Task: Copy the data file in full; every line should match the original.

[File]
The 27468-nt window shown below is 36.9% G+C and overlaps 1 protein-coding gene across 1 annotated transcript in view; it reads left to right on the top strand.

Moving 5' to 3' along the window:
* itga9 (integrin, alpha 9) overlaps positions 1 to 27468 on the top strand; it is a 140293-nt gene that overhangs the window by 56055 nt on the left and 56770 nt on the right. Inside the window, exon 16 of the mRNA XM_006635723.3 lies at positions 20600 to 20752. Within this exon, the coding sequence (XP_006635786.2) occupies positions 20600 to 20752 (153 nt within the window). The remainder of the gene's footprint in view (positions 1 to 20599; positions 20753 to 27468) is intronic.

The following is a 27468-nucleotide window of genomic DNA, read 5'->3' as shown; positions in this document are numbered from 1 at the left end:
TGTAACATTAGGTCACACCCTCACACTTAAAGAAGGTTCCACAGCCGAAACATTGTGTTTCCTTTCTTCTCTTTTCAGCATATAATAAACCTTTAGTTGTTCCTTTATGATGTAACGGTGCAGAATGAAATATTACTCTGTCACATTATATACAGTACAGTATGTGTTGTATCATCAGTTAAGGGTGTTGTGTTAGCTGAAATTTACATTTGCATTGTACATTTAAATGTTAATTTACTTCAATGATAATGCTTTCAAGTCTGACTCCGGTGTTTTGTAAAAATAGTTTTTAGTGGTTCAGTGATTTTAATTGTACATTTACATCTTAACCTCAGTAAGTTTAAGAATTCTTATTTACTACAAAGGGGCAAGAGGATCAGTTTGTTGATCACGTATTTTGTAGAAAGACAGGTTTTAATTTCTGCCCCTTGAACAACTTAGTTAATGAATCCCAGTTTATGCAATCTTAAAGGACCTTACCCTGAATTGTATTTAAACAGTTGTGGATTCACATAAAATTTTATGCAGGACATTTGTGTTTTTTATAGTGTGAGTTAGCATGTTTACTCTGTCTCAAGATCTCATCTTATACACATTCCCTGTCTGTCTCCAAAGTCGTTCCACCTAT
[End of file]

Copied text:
The 27468-nt window shown below is 36.9% G+C and overlaps 1 protein-coding gene across 1 annotated transcript in view; it reads left to right on the top strand.

Moving 5' to 3' along the window:
* itga9 (integrin, alpha 9) overlaps positions 1 to 27468 on the top strand; it is a 140293-nt gene that overhangs the window by 56055 nt on the left and 56770 nt on the right. Inside the window, exon 16 of the mRNA XM_006635723.3 lies at positions 20600 to 20752. Within this exon, the coding sequence (XP_006635786.2) occupies positions 20600 to 20752 (153 nt within the window). The remainder of the gene's footprint in view (positions 1 to 20599; positions 20753 to 27468) is intronic.

The following is a 27468-nucleotide window of genomic DNA, read 5'->3' as shown; positions in this document are numbered from 1 at the left end:
TGTAACATTAGGTCACACCCTCACACTTAAAGAAGGTTCCACAGCCGAAACATTGTGTTTCCTTTCTTCTCTTTTCAGCATATAATAAACCTTTAGTTGTTCCTTTATGATGTAACGGTGCAGAATGAAATATTACTCTGTCACATTATATACAGTACAGTATGTGTTGTATCATCAGTTAAGGGTGTTGTGTTAGCTGAAATTTACATTTGCATTGTACATTTAAATGTTAATTTACTTCAATGATAATGCTTTCAAGTCTGACTCCGGTGTTTTGTAAAAATAGTTTTTAGTGGTTCAGTGATTTTAATTGTACATTTACATCTTAACCTCAGTAAGTTTAAGAATTCTTATTTACTACAAAGGGGCAAGAGGATCAGTTTGTTGATCACGTATTTTGTAGAAAGACAGGTTTTAATTTCTGCCCCTTGAACAACTTAGTTAATGAATCCCAGTTTATGCAATCTTAAAGGACCTTACCCTGAATTGTATTTAAACAGTTGTGGATTCACATAAAATTTTATGCAGGACATTTGTGTTTTTTATAGTGTGAGTTAGCATGTTTACTCTGTCTCAAGATCTCATCTTATACACATTCCCTGTCTGTCTCCAAAGTCGTTCCACCTAT